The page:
A teenage girl died after her private-hire car ran into a lorry on the Seletar Expressway (SLE) in the wee hours of Sunday morning.
Ms Goh Pei Ling, 18, had been on her way home to Choa Chu Kang with her pregnant sister-in-law, Ms Chan Qian Jin, 20, after prawn fishing in Pasir Ris.
Their driver is believed to be a 22-year-old Uber driver, in what could be the first fatal accident involving a private-hire car.
Police said that the accident happened on the SLE towards the Bukit Timah Expressway, and involved a car, lorry and van.
Chinese daily Lianhe Wanbao reported that the lorry and van drivers had apparently been in a dispute. The van overtook the lorry and stopped in front of it, forcing the other vehicle to brake as well. The Uber driver is believed to have rammed into them from the back.
The collision occurred near the Woodlands Avenue 2 exit at about 3.40am. No one was trapped in the vehicles, said the Singapore Civil Defence Force.
The van driver and two car passengers were taken to Khoo Teck Puat Hospital, police said.
The Straits Times understands that the van driver, who is also 22, was unconscious. Ms Goh died of her injuries that afternoon. She was cremated yesterday, with about 30 people, including her friends and boyfriend, in attendance.
Ms Chan, who is around six months pregnant, had just held her wedding with Ms Goh's brother last Friday, said Wanbao. She said on Twitter she felt guilty for not being able to save Ms Goh. "I put all the blame on myself," she wrote. She added that she had crawled out of the car bleeding badly but instead of worrying about herself, her sister-in-law was her priority.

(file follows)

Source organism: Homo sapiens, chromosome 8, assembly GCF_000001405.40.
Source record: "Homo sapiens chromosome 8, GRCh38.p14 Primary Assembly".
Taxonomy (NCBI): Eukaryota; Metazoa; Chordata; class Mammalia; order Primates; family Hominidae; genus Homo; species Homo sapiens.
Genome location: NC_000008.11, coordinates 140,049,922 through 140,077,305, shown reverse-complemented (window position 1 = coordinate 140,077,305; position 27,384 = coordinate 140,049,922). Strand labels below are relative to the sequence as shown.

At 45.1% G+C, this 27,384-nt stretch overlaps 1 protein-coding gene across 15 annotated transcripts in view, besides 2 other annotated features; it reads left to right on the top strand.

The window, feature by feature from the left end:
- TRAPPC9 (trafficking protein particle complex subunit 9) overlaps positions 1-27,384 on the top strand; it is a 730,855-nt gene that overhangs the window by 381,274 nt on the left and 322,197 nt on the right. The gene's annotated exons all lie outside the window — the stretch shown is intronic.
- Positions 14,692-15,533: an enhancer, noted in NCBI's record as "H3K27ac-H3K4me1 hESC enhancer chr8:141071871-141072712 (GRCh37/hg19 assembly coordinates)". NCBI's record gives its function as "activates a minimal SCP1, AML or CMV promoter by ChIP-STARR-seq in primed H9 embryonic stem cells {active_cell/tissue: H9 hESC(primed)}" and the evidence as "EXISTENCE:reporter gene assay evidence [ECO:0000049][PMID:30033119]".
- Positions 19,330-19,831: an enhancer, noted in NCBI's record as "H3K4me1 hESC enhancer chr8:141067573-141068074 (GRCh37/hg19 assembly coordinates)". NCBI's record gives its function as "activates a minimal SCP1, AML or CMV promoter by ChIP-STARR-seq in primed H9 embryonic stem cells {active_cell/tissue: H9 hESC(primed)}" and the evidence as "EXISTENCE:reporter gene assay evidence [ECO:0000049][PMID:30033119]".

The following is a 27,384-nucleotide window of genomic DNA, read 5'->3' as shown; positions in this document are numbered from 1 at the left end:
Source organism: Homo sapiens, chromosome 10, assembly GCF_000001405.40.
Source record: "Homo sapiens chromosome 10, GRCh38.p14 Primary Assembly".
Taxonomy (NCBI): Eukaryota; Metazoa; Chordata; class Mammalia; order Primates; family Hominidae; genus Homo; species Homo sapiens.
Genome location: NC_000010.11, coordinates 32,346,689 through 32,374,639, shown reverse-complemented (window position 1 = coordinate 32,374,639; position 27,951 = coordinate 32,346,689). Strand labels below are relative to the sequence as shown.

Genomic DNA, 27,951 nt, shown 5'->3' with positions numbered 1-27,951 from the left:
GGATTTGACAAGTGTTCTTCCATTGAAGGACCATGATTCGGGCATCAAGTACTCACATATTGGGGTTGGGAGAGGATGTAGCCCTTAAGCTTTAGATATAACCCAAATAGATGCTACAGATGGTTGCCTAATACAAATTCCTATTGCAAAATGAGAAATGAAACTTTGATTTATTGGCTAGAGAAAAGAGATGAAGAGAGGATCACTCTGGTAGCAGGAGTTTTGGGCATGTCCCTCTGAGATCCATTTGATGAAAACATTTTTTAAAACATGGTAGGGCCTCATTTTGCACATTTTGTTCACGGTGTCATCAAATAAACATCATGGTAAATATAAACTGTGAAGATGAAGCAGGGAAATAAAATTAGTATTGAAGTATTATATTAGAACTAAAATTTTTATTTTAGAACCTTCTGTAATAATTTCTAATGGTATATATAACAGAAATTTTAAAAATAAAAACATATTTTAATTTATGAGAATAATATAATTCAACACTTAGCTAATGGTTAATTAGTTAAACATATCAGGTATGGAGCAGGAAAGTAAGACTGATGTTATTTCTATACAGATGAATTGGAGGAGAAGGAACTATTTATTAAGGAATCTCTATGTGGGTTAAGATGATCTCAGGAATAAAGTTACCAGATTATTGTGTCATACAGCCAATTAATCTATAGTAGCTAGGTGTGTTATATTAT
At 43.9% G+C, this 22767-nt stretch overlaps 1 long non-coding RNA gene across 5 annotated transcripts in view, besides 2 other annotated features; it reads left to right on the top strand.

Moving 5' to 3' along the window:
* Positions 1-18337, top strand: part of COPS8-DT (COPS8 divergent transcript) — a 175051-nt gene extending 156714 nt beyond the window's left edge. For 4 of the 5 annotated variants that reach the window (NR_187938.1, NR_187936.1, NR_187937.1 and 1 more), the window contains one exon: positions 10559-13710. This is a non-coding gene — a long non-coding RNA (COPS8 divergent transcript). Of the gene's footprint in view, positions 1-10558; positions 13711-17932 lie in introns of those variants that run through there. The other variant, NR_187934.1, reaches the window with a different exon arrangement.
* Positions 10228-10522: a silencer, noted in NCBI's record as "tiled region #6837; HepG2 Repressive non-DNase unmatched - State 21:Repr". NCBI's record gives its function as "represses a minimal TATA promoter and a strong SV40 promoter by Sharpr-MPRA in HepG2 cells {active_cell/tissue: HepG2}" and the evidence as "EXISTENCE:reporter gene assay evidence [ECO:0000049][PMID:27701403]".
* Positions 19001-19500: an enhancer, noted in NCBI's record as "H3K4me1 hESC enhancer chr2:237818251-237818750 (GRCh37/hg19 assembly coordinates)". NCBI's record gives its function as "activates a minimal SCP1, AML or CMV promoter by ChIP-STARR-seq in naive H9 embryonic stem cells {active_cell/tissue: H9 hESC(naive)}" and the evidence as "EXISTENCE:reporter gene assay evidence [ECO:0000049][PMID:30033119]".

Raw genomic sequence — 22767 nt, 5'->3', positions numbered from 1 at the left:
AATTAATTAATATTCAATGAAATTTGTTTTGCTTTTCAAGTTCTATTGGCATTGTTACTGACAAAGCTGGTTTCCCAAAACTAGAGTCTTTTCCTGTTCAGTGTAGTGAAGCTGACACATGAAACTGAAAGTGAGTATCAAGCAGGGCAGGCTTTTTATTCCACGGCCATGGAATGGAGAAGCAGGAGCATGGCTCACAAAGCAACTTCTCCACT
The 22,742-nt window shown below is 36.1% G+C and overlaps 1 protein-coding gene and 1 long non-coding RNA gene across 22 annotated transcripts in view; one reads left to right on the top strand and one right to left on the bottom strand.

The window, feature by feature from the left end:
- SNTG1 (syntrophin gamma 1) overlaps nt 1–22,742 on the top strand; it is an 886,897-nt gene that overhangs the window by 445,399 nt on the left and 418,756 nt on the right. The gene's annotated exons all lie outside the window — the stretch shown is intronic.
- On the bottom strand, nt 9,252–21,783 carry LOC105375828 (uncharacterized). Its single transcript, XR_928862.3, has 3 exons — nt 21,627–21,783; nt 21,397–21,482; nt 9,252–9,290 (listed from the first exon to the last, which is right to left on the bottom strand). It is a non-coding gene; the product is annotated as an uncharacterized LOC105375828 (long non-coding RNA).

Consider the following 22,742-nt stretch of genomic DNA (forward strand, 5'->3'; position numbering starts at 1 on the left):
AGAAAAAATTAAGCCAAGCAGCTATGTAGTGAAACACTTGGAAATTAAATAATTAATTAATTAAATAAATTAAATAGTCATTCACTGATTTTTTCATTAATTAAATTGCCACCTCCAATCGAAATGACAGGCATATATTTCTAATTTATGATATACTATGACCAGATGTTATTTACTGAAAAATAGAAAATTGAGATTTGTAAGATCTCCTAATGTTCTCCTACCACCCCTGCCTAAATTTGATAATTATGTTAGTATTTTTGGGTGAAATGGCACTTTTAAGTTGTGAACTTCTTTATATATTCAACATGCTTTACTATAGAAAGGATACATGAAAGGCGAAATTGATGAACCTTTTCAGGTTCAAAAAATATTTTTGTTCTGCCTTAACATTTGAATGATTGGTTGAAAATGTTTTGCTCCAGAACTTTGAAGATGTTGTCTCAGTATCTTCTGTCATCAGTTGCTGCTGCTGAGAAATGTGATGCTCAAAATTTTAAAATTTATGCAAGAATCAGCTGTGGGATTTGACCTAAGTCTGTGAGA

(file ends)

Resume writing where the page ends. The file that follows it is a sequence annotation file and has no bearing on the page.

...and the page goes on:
She said she had looked for the younger girl after the accident. She checked Ms Goh's breathing, wiped blood from her nose and called her name to wake her up.
Her own face and eye were injured, but her baby is safe, her father-in-law, 52-year-old driver Goh Chin Chye told Wanbao. His brother said Ms Goh was an obedient child who had been close to her uncle.
Police investigations are ongoing.
When contacted, Uber said it has been informed about a road accident involving a partner-driver, which resulted in a third-party fatality.
"Our thoughts go out to the loved ones of the victim. We stand ready to assist local authorities with their investigation," added a Uber spokesman
Mr Derek Teo, chief executive of the General Insurance Association of Singapore, said that unless the vehicle owner had purchased cover to include the use of the vehicle for "hire and reward" - to ferry passengers in return for a fare - the insurer is not liable for injury to passengers.
But Mr K. Anparasan, partner at Withers KhattarWong, said there is also a Motor Vehicles (Third-Party Risks and Compensation) Act which affords protection to injured victims in such scenarios.